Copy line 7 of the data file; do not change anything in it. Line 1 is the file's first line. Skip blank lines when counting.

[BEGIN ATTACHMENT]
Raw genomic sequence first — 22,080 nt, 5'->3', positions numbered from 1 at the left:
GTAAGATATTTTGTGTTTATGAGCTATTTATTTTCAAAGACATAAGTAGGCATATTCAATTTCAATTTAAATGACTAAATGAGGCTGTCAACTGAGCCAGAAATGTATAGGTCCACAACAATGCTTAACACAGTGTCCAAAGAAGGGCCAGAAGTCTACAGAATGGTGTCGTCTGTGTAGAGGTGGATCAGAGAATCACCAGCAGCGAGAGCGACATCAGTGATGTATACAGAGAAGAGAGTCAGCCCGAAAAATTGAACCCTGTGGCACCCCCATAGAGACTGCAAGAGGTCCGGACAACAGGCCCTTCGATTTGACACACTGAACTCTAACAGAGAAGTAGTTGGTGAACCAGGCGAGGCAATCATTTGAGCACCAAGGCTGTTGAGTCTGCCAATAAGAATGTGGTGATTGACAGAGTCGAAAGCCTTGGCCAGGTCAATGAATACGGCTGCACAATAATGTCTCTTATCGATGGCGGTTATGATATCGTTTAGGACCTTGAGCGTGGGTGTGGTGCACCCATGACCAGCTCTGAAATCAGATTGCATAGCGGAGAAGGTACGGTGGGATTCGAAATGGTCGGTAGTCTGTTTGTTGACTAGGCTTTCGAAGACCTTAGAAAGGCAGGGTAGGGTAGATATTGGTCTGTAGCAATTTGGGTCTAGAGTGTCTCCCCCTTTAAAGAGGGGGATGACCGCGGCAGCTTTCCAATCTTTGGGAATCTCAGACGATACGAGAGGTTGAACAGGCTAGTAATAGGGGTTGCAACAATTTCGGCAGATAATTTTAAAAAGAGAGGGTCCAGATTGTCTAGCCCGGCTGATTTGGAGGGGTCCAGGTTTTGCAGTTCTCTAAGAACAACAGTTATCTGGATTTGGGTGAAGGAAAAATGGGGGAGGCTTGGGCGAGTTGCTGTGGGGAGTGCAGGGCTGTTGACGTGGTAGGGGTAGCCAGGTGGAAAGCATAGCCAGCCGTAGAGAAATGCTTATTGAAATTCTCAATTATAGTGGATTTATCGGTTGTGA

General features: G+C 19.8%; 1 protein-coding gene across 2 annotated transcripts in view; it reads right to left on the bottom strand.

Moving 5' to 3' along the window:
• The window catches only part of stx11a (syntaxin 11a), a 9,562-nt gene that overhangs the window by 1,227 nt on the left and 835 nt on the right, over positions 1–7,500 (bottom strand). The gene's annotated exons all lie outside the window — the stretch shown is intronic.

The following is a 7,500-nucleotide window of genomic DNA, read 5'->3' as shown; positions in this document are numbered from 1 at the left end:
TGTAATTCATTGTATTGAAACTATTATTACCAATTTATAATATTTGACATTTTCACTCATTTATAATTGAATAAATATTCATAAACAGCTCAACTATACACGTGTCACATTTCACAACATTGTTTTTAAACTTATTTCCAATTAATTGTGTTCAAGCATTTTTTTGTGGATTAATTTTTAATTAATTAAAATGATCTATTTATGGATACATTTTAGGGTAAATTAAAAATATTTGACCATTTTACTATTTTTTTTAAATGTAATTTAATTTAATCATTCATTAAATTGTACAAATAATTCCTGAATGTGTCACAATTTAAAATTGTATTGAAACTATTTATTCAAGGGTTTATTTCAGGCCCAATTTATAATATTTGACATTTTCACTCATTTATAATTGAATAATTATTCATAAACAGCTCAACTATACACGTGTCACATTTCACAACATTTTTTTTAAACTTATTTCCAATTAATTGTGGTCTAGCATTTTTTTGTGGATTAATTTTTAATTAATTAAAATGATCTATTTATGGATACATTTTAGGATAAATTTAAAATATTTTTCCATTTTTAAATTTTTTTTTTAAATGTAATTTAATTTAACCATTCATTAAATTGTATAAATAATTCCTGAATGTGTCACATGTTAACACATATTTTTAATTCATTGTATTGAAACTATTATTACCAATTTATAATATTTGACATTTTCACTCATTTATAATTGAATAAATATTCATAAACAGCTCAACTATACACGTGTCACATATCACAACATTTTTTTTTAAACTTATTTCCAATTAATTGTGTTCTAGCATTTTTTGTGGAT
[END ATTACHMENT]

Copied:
TGTAATTCATTGTATTGAAACTATTATTACCAATTTATAATATTTGACATTTTCACTCATTTATAATTGAATAAATATTCATAAACAGCTCAACTATACACGTGTCACATTTCACAACATTGTTTTTAAACTTATTTCCAATTAATTGTGTTCAAGCATTTTTTTGTGGATTAATTTTTAATTAATTAAAATGATCTATTTATGGATACATTTTAGGGTAAATTAAAAATATTTGACCATTTTACTATTTTTTTTAAATGTAATTTAATTTAATCATTCATTAAATTGTACAAATAATTCCTGAATGTGTCACAATTTAAAATTGTATTGAAACTATTTATTCAAGGGTTTATTTCAGGCCCAATTTATAATATTTGACATTTTCACTCATTTATAATTGAATAATTATTCATAAACAGCTCAACTATACACGTGTCACATTTCACAACATTTTTTTTAAACTTATTTCCAATTAATTGTGGTCTAGCATTTTTTTGTGGATTAATTTTTAATTAATTAAAATGATCTATTTATGGATACATTTTAGGATAAATTTAAAATATTTTTCCATTTTTAAATTTTTTTTTTAAATGTAATTTAATTTAACCATTCATTAAATTGTATAAATAATTCCTGAATGTGTCACATGTTAACACATATTTTTAATTCATTGTATTGAAACTATTATTACCAATTTATAATATTTGACATTTTCACTCATTTATAATTGAATAAATATTCATAAACAGCTCAACTATACACGTGTCACATATCACAACATTTTTTTTTAAACTTATTTCCAATTAATTGTGTTCTAGCATTTTTTGTGGAT